Tag Archives: the Frick Art Reference Library

New York Mysteries December 22

A contingent from the Judson Memorial Church went to MOMA to see Judson Dance Theater: The Work Is Never Done. In addition to the exhibit, videos of various artists who had performed at Judson were shown on the enormous multiscreen. On Dec. 15 there was a live performance by the Stephen Petronio Company. We sat in the front row feeling pretty chuffed since one of the dancers, Mac Twining, is a Judsonite.


Steve Paxton
MOMA: Judson Dance Theater: The Work is Never Done



The MOMA Judson Dance Theater: The Work Is Never Done video presentation




Afterwards I had a delicious bowl of soup and a strong cocktail, both suggested by some very friendly people at the MOMA bar. A mere $41! I then went to see the great Ugo Tognazzi in a dated, dopey, endearing Italian movie, The Climax. 

Dec. 18: We went on a tour of the Frick Art Reference Library. Although I volunteer there and have been in the library a zillion times I never tire of hearing about its founder, the indomitable Ms. Frick, the Frick daughter who founded the Library.  Stephen Bury, the Chief Librarian, conducted the tour. He told us in learned and witty language about the joys and vicissitudes associated with FARL.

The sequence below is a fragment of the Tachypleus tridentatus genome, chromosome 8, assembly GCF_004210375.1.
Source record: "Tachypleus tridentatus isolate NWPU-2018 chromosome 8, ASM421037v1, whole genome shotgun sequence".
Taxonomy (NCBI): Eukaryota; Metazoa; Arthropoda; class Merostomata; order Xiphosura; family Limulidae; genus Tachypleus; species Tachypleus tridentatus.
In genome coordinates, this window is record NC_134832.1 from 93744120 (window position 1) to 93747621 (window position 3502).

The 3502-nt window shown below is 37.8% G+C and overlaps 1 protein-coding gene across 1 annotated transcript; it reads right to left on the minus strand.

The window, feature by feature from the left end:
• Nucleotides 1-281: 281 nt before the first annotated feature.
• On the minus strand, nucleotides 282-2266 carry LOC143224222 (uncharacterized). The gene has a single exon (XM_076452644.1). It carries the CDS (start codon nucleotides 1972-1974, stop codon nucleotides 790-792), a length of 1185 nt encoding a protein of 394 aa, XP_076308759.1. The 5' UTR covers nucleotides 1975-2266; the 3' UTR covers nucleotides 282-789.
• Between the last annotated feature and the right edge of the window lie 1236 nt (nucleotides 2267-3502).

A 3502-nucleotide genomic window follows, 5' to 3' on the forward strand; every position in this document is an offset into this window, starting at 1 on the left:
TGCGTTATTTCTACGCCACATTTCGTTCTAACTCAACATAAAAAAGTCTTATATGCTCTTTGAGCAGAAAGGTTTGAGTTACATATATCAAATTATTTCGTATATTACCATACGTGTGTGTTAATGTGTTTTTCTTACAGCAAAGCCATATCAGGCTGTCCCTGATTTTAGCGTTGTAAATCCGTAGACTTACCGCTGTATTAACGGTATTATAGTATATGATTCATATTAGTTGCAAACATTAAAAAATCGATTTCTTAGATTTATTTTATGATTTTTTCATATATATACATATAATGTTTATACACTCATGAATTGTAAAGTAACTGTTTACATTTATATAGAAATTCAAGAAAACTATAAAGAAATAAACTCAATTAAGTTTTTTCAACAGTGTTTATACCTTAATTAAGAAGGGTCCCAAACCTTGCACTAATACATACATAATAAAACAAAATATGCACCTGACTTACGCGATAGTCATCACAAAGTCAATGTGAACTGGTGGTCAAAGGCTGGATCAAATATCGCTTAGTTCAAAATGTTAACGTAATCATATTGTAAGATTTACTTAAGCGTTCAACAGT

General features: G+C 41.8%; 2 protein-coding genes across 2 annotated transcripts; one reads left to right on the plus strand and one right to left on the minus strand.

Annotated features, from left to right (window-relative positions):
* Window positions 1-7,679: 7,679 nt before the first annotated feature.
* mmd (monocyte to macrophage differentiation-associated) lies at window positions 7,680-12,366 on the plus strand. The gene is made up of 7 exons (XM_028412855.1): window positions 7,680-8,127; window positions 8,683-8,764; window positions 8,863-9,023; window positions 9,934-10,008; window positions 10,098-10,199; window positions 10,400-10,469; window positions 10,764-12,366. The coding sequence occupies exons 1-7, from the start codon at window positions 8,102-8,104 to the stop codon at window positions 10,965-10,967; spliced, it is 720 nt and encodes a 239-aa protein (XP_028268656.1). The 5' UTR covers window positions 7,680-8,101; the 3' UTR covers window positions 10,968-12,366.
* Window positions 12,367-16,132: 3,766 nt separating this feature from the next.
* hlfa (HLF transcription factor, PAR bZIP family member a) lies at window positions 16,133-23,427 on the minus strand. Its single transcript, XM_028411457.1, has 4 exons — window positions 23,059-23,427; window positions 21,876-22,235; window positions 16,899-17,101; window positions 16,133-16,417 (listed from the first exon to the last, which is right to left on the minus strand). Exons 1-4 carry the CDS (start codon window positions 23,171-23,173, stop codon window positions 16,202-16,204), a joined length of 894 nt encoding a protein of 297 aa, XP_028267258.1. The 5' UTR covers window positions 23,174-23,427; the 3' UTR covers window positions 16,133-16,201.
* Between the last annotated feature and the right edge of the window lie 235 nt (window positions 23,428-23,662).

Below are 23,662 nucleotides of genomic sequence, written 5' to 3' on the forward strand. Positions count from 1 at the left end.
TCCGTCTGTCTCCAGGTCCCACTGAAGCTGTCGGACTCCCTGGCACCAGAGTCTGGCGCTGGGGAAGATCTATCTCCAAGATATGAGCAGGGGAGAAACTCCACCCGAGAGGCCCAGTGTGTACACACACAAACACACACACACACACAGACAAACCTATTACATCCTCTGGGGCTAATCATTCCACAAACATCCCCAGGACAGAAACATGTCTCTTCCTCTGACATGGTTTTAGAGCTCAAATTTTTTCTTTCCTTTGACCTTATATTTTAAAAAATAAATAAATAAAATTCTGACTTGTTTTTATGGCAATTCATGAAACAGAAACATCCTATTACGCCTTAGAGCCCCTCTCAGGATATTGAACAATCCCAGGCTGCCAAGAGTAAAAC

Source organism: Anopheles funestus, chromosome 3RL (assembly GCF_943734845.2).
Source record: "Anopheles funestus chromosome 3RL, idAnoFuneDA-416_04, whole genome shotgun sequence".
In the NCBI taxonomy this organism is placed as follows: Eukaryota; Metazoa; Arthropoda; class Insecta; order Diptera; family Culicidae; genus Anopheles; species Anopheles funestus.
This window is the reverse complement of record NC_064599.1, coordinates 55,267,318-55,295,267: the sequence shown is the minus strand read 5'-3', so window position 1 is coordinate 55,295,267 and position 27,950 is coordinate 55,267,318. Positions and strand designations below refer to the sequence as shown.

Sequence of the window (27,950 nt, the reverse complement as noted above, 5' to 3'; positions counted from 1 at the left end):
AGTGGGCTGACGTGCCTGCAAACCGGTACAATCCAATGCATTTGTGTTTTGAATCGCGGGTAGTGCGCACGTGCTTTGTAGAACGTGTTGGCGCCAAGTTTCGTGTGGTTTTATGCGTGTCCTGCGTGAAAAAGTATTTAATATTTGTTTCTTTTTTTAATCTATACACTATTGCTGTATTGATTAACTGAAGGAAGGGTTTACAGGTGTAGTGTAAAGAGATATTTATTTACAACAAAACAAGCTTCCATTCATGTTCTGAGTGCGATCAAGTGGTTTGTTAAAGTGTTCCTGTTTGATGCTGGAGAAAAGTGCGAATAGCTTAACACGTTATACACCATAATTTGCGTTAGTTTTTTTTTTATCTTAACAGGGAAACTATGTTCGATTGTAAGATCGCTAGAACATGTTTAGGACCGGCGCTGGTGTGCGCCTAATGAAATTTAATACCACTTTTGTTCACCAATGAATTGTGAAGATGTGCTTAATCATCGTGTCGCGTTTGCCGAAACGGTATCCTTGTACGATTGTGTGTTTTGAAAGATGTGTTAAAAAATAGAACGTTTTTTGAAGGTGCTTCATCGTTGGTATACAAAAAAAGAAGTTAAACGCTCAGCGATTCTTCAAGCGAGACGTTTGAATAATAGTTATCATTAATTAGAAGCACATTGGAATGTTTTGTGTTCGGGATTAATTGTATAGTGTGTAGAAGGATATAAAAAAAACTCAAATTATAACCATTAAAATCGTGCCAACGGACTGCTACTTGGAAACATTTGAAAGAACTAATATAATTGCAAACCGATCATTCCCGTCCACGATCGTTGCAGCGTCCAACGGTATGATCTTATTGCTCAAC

A friend and I went to an open rehearsal of Les Ballets Trocadero de Monte Carlo at the Joyce Theater. It was two hours of great fun. Founded in 1974, the Trocks attracted attention and audiences because of their ability to dance en pointe, be comic and be serious about dance. In the present company there are 14 members from all parts of the world.

Ever since I spent a few enchanting hours in Banksy’s The Walled Off Hotel in Bethlehem I’ve followed the mischievous fellow’s various stunts. Lately, he has decorated  a Welsh town with a mural that references the town’s air pollution.

Artwork by street artist Banksy, Thursday Dec. 20, 2018, which appeared on a garage wall in Taibach, Port Talbot, south Wales.











Graphic Lessons: What do a thirty-four-year old, a nine-year-old and an eighteen-year-old have in common? Murder. 

Millie Fitzgerald applies for a private school teaching job, faints on a  dying man in the school kitchen, deals with a troubled nine-year-old and with the eighteen-year-old niece of the murdered man.

Graphic Lessons: Nine-year-old Dana is the only witness who overhears a person fighting with George Lopez, the soon to be stabbed Windsor School kitchen worker. Who can she tell? Her mother who never listens or accuses her of lying? Her father who’s started a new family in Singapore? She tells Millie. 

Graphic Lessons: NYPD Detective Steve Kulchek is assigned the murder case at the  prestigious Windsor School. What’s bugging him? His partner being stabbed while Kulchek was buying cigarettes? Escaping an attempted car bombing?  His hated boss, Captain Dick Holbrook, being a trustee of the Windsor School?  Losing his girlfriend to Holbrook?